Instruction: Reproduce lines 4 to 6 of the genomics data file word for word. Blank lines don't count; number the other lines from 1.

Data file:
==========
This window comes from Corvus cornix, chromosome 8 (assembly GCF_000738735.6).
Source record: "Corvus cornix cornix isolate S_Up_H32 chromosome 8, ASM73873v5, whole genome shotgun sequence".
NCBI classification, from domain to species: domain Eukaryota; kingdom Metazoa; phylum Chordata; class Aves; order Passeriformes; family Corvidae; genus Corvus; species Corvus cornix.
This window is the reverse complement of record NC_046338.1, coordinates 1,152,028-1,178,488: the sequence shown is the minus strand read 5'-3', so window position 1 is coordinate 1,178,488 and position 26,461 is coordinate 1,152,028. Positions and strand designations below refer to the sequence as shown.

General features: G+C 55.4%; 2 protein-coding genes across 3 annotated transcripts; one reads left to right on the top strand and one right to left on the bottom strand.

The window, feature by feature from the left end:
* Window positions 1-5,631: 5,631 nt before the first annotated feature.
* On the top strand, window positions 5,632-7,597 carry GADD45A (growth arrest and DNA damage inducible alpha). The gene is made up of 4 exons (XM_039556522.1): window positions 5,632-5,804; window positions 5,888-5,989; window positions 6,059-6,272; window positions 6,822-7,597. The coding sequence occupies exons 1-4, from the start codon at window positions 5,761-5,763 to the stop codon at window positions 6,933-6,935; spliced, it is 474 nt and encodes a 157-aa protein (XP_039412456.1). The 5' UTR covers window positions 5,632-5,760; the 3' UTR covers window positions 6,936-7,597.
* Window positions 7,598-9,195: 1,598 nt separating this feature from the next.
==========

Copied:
This window is the reverse complement of record NC_046338.1, coordinates 1,152,028-1,178,488: the sequence shown is the minus strand read 5'-3', so window position 1 is coordinate 1,178,488 and position 26,461 is coordinate 1,152,028. Positions and strand designations below refer to the sequence as shown.

General features: G+C 55.4%; 2 protein-coding genes across 3 annotated transcripts; one reads left to right on the top strand and one right to left on the bottom strand.

The window, feature by feature from the left end: